In 24, 28, we propose a logic for temporal properties of higher-order programs that handle infinite objects like streams or infinite trees, represented via coinductive types. Specifications of programs use safety and liveness properties. Programs can then be proven to satisfy their specification in a compositional way, our logic being based on a type system. The logic is presented as a refinement type system over the guarded λ-calculus, a λ-calculus with guarded recursive types. The refinements are formulae of a modal μ-calculus which embeds usual temporal modal logics. The semantics of our system is given within a rich structure, the topos of trees, in which we build a realizability model of the temporal refinement type system.

One goal of resource management is to ensure the correctness of programs in the face of failures and interruptions. We have proposed a model for asynchronous interrupt-safety in OCaml and developed a library based on this model that implements resource limits and thread cancellation for OCaml 25.

In 13, we present a complete formal verification of a proof that the evaluation of the Riemann zeta function at 3 is irrational, using the Coq proof assistant. This result was first presented by Apéry in 1978, and the proof we have formalized essentially follows the path of his original presentation. The crux of this proof is to establish that some sequences satisfy a common recurrence. We formally prove this result by an a posteriori verification of calculations performed by computer algebra algorithms in a Maple session. The rest of the proof combines arithmetical ingredients and asymptotic analysis, which we conduct by extending the Mathematical Components libraries.

In 17, we describe an axiom-free Coq formalization that there does not exist a general method for solving by radicals polynomial equations of degree greater than 4. This development includes a proof of Galois’ Theorem of the equivalence between solvable extensions and extensions solvable by radicals. The unsolvability of the general quintic follows from applying this theorem to a well chosen polynomial with unsolvable Galois group.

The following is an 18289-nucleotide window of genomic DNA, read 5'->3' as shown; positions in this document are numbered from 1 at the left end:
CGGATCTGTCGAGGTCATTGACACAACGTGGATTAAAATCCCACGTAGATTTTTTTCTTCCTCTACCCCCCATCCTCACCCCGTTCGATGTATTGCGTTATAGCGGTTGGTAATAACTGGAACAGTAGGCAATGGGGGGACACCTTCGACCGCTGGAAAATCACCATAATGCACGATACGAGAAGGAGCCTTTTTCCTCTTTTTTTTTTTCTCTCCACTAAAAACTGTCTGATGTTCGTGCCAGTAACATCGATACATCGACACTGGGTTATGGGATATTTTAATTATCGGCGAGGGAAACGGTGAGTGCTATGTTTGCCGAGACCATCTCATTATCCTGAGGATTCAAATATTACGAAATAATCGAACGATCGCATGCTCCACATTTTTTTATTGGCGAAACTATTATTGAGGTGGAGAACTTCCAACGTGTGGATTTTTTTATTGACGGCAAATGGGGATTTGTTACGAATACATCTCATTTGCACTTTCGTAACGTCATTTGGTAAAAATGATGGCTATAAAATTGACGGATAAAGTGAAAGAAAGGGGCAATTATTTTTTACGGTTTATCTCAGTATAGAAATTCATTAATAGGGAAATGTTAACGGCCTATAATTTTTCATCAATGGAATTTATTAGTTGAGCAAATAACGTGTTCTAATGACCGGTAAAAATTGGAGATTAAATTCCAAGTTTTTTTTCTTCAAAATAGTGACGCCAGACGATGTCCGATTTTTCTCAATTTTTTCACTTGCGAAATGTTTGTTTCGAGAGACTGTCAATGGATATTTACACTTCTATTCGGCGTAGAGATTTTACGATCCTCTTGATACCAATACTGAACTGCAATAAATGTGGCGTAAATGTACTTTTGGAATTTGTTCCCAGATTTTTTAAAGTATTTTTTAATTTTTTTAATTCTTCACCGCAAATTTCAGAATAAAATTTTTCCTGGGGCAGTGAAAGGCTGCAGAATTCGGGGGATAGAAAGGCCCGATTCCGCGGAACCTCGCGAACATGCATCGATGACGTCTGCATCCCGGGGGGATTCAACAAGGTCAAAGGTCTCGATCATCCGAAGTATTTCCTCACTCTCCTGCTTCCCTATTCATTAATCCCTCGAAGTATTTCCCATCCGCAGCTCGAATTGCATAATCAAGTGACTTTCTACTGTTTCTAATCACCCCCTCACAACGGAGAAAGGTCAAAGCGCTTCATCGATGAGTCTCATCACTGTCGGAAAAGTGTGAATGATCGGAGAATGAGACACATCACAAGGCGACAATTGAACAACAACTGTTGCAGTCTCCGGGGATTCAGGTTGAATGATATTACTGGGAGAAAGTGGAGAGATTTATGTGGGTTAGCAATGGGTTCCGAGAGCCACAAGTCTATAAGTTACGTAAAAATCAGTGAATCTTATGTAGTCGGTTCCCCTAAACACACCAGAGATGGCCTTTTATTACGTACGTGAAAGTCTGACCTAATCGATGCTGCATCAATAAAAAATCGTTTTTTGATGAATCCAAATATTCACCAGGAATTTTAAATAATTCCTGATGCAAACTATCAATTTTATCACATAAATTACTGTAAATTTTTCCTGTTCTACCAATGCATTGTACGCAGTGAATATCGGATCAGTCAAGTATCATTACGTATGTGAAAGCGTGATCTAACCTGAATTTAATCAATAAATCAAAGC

Proof assistants are pieces of software designed for the realization of digital libraries of formalized mathematics. The latter libraries contain definitions, statements, and proofs, all formalized in a fixed variant of logic. In particular, the verification of the well-formedness of statements, and of the correctness of proofs, boils down to a mechanical process, associated with the underlying logical formalism. The kernel of a proof assistant is the software component which performs this verification, while the actual proof assistant implements a collection of automation techniques, which allow users to conduct in practice the formalization of arbitrarily sophisticated mathematical definitions and theories. The memoir 26 presents an overview of three main contributions to the formal verification of mathematical theories in dependent type theory. The first of these contributions deals with the realization of a library of digitized mathematics covering the standard undergraduate background in algebra, as well as some more advanced chapters in finite group theory. The two other contributions are related to the issues pertaining to the formal verification of computational mathematical proofs, by the means of symbolic algorithms and of rigorous numerical methods respectively.

A. Mahboubi holds a part-time endowed professor position in the Department of Mathematics at the Vrije Universiteit Amsterdam (the Netherlands).

This section involves all the permanent members of the team.

The Gallinette team is organizing TYPES'22 in Nantes, 20-25th June 2022.